AUSTIN (KXAN) – The number of new COVID-19 hospitalizations in our area has declined significantly from its peak in early January, but healthcare workers are still doing everything they can to steer the trend in the right direction.

Baylor Scott & White Health said their team had found success using it their app and other digital sockets for patient care.

Dr. Radha Mahale said her team of family doctors were able to examine the severity of patients’ symptoms either virtually or in their clinics. They aim to “examine” patients and help them decide what type and level of care they need.

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“We understand that this is not always intuitive for everyone,” she said. “That’s why we have this Digital Care Journey – to help them decide when their symptoms are bad enough to go to the emergency room, or to take a video visit to their doctor to help them decide.”

Baylor Scott & White Health already had the technology before the coronavirus spread. Dr. However, Mahale said the pandemic made them increasingly important, particularly as the number of intensive care units began to surge after the holidays and put a strain on central Texas’ health system.

On January 9, the seven-day moving average of new hospital admissions was 94. Austin Public Health data showed they went down to 63. The data also showed that the positivity rate was slowly falling at 12.4%.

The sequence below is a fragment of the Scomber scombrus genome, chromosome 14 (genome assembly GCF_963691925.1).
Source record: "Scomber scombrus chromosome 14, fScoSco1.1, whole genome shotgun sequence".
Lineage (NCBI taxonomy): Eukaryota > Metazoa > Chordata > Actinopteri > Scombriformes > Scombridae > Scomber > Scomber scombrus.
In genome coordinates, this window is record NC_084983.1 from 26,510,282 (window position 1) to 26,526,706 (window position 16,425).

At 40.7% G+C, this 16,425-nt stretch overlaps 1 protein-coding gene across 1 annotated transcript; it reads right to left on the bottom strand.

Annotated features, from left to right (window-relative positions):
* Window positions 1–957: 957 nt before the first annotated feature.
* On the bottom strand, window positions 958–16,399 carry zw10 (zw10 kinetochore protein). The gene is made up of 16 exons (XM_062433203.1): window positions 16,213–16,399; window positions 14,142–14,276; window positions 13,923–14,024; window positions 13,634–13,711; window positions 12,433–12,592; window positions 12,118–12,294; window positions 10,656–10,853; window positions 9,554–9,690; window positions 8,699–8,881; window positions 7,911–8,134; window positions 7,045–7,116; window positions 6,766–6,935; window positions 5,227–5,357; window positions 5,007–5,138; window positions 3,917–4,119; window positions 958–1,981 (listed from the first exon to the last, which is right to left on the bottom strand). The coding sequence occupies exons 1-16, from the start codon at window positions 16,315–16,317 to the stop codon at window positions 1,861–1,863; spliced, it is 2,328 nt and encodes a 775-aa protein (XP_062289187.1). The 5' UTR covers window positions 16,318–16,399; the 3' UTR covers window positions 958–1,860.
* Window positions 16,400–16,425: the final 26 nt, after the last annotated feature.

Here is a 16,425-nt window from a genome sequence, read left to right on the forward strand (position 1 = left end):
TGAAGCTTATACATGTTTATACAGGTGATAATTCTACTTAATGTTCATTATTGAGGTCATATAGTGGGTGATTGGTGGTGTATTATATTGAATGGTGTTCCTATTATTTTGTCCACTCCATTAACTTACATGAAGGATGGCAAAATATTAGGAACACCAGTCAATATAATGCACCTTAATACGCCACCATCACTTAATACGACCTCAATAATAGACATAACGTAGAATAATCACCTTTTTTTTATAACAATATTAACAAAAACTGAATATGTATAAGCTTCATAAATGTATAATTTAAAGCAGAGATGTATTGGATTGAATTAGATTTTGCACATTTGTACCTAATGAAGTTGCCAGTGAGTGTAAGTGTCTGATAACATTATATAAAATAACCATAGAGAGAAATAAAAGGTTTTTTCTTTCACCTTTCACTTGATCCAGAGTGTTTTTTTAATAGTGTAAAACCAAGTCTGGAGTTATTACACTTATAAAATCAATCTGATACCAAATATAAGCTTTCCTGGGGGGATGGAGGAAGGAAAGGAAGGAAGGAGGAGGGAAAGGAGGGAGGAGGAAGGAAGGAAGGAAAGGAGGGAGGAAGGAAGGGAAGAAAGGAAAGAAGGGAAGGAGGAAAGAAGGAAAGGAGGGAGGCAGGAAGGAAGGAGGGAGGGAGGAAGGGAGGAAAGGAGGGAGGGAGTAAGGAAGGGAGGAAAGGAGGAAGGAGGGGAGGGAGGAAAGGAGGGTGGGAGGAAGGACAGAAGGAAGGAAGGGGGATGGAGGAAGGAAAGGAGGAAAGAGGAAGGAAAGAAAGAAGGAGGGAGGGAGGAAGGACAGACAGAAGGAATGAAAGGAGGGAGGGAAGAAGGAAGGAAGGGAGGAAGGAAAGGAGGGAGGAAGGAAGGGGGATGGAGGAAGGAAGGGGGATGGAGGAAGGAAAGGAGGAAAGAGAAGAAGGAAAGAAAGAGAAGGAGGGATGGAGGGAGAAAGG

“That is exactly our goal: patients should recover from home and not go to the emergency room unless it is absolutely necessary,” she said.

A patient uses an iPhone app on their phone to schedule a medical appointment. (Photo provided by Baylor Scott & White Health Team)

The virtual care options go beyond the initial screening. Dr. Mahale explained that patients can check in with a health coach several times a day and even meet virtually with their doctor to monitor worsening symptoms. She also noted that many of her patients have invested in their own pulse oximeters, a device that measures heart rate and oxygen saturation from the home.

“We can actually do a whole range of tests just by seeing one patient and talking to them – to get a feel for their symptoms,” she said. “If we feel like we need to hear, or really need to examine, her lungs, we can take her to the clinic instead of sending her to the emergency room.”

For most mild cases of the virus, Dr. In case your symptoms worsen, she encouraged your care team to digitally present hot tea, over-the-counter medications, and frequent check-ins to your care team, and if so, encouraging patients not to hesitate.

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“If you really have a major health problem … people should go out and get the care they need,” she said.